I don’t want this to sound like I take the piss out of my pupils, I don’t, but if you had someone like Roger, for instance, ( happen to know him) I would be very surprised is if we weren’t having a laugh or two during the lesson. That’s how I like it.

April 13, 2009 Posted by | fly casting, Flycasting instruction, Mike Heritage, Uncategorized | 3 Comments


I took an all day class today. I had three students, two were an easy study, one in particular has hidden talent.I just showed him, he asked a question or two and then worked happily on his own, I just intervened occasionally to sort any little fault I saw, he was even double hauling, and understanding what he was trying to do, in less than an hour. Brilliant. The second wasn’t far behind, he had dabbled a bit in fly fishing and was thoroughly delighted to add a few feet to his cast and his double hauling was coming on a treat as well.

 My problem was with the third guy. I just couldn’t get his stoke sorted out. I couldn’t find a way to sort the problem out. I didn’t hastle him like I might have done a year or two ago. I tried logically to work out what the problem was. We tried a few things, some worked for a while and then didn’t, some didn’t work at all. He wasn’t an idiot, he knew what he was supposed to be doing, he just couldn’t do it.

 I take this sort of thing personally, I failed, not the student. I just couldn’t press the right buttons.

 I have a friend who teaches and then guides beginners to their first fish every working day of her life; how the hell does she do it?. I think I will book a lesson with her.

 Pete: if you ever read this get in contact, I owe you as free lesson.

 Please read the comments below from Gilly and Stefan, sound, practical instucting advise from both, thanks.

 Whenever I have a lesson- which I try to do, at least once a year- I never expect to come away a better caster on the day. In this respect I am the same as Stefan. I take most of it in but will work it out, on my own, at my own speed. I now try to make sure the person I am having the lesson with understands this as well because, as an instructor, I now appreciate how frustrating it is for the instructor when he thinks  (she as well, sorry Gilly) he is not getting across to the pupil.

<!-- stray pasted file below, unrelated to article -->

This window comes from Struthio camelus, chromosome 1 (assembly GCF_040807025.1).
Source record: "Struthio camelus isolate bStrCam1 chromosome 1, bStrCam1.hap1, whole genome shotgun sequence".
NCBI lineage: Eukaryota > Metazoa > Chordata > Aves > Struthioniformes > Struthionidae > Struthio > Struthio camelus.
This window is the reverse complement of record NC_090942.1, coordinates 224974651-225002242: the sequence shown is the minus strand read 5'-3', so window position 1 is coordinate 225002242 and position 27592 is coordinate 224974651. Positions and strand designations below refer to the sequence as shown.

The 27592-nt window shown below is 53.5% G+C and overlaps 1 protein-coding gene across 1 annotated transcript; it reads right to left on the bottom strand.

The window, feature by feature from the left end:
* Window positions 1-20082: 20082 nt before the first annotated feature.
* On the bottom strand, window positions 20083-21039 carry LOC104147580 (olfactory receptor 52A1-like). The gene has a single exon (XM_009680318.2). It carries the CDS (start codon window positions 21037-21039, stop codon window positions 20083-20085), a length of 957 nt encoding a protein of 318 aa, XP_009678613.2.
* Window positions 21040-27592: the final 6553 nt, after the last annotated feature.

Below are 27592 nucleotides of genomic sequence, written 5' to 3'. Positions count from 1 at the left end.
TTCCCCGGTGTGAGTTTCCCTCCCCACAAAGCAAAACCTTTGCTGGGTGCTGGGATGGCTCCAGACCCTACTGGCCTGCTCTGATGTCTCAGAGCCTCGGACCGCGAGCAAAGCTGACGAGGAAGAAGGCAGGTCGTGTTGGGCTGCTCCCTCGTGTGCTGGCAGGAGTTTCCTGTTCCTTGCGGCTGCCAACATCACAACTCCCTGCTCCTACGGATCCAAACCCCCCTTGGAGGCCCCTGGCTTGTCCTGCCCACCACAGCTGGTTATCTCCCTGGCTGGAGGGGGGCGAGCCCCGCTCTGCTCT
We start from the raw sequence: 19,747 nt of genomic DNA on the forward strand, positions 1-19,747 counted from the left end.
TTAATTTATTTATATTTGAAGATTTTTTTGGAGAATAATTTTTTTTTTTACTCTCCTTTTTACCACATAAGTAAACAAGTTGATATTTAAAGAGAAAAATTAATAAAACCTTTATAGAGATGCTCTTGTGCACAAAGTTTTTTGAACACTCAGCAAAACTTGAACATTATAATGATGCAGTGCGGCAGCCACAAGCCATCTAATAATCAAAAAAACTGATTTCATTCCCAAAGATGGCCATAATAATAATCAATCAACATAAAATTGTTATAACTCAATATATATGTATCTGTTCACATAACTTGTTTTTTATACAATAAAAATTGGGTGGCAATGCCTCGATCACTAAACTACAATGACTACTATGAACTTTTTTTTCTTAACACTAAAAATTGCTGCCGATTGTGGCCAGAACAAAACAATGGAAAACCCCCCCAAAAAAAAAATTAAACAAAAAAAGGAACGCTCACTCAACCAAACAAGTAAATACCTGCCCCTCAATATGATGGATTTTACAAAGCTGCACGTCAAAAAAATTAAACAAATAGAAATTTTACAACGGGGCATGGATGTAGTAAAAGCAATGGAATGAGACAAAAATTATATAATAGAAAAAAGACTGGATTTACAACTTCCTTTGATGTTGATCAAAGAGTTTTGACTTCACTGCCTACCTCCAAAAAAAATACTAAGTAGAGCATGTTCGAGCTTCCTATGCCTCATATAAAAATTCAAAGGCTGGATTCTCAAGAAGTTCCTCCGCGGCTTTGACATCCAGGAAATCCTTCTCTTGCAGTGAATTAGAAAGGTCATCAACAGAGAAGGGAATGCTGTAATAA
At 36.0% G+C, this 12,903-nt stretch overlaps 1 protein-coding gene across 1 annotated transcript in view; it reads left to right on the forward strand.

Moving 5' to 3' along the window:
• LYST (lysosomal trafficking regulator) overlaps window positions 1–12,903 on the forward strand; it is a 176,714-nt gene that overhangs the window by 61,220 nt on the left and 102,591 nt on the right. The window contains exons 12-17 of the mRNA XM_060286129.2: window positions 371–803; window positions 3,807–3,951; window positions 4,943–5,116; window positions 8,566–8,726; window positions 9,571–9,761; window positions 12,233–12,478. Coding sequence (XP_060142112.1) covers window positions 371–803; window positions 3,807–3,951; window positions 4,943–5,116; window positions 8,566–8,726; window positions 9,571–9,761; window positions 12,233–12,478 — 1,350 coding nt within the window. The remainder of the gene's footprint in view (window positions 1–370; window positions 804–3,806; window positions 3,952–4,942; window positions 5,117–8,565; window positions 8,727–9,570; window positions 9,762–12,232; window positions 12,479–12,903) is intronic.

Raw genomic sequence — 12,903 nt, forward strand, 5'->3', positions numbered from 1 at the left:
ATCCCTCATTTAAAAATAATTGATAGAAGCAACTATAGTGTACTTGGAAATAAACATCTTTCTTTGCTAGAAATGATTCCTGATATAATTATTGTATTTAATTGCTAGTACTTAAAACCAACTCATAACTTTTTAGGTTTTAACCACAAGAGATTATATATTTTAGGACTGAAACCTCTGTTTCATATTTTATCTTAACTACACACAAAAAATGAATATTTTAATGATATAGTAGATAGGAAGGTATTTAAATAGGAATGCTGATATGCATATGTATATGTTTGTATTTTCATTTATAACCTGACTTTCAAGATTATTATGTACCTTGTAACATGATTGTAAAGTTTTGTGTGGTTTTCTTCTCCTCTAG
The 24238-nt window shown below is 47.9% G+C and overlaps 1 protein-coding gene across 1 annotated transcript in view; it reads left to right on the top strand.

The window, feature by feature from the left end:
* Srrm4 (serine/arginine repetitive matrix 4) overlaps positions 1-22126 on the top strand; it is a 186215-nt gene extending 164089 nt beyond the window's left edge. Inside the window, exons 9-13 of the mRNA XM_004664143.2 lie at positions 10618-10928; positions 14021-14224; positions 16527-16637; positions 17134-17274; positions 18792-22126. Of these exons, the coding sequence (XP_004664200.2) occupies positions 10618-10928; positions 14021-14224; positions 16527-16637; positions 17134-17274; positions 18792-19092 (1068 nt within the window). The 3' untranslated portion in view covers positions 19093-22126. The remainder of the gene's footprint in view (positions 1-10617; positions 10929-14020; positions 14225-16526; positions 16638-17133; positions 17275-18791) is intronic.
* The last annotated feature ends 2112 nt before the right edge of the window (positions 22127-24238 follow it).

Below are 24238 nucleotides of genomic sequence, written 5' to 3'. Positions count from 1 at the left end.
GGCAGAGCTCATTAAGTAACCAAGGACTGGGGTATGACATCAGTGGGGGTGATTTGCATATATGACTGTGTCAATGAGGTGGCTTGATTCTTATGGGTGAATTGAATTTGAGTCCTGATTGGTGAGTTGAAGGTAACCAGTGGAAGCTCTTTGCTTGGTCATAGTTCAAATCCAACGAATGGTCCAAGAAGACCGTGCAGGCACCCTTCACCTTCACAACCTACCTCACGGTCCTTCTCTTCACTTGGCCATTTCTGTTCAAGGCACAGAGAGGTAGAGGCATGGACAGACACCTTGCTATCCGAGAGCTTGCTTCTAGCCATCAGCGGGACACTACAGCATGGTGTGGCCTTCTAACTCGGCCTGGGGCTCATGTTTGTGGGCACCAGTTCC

If Stefan and Gilly have the same problem occasionally at least I’m in good company.

April 11, 2009 Posted by | Flycasting instruction, Mike Heritage, Uncategorized | 5 Comments

Popping Loops

I like loops, in fact I love loops. I watch my loops like a hawk and I have learned to read them, and so should you.

 You can tell if your backcast is in line with forward cast. You can tell if there is a curve in your stroke. You can tell if you are stopping in the right place, are you creating the correct tip path?.

 If you cast a rod that you are unfamiliar with you can learn its little quirks and foibles in just a few casts by watching the loops.

 You can create open loops, tight loops, top pointed loops, bottom pointed loops  (apparently. I have never been able to make them but I have seen pictures of them!)  round loops; the list is seemingly endless.

 The loop is a dynamic connection between one part of a fly line and another, normally the top, or fly leg and the bottom, or rod leg. Usually there is only one loop, the one that’s taking your fly out to the fish but there is nothing to prevent you from adding a snap or two and having two or three loops while making a fancy presentation cast.

 Loops don’t magically appear. You and the rod have to combine to create them. Correct acceleration and straight line path (SLP), and stopping in the right place in the right way.

 Learning to read your  loops help prevent you from just going through the mechanical motions, they help you adjust  your stroke and become a better all round caster.

April 8, 2009 Posted by | fly casting, Flycasting instruction, Mike Heritage | 1 Comment

Spot the Error(s)

We are going to try something a bit different. I hope this post will be an ongrowing thing.

 A bit of background first. I was recently given a Casio EX-FH20 for my birthday. The camera has a high speed feature which gives staggeringly clear slo mo’s. You can watch yourself in glorious slow motion, which is fine if you are casting well, but, I hope you will notice that in this particular clip I am not casting well, in fact I cringe every time I watch it.

 It has taken me a couple of weeks of watching it to finally work out that although there are several faults there is one in particular that leads to most of the others.

 What I would like is for you to comment on what you see and I will copy and paste your comments into this post.

 I have never seen this done before but I don’t see any reason why it won’t work.

 Over to you…

 From Mike Barrio; Is it the sideways drift/creep of your rod as you start the forward cast?.

 It’s before then Mike.

 From Alan; Is it the way you are letting the rod drop as you turn your head, looks like you are losing tension??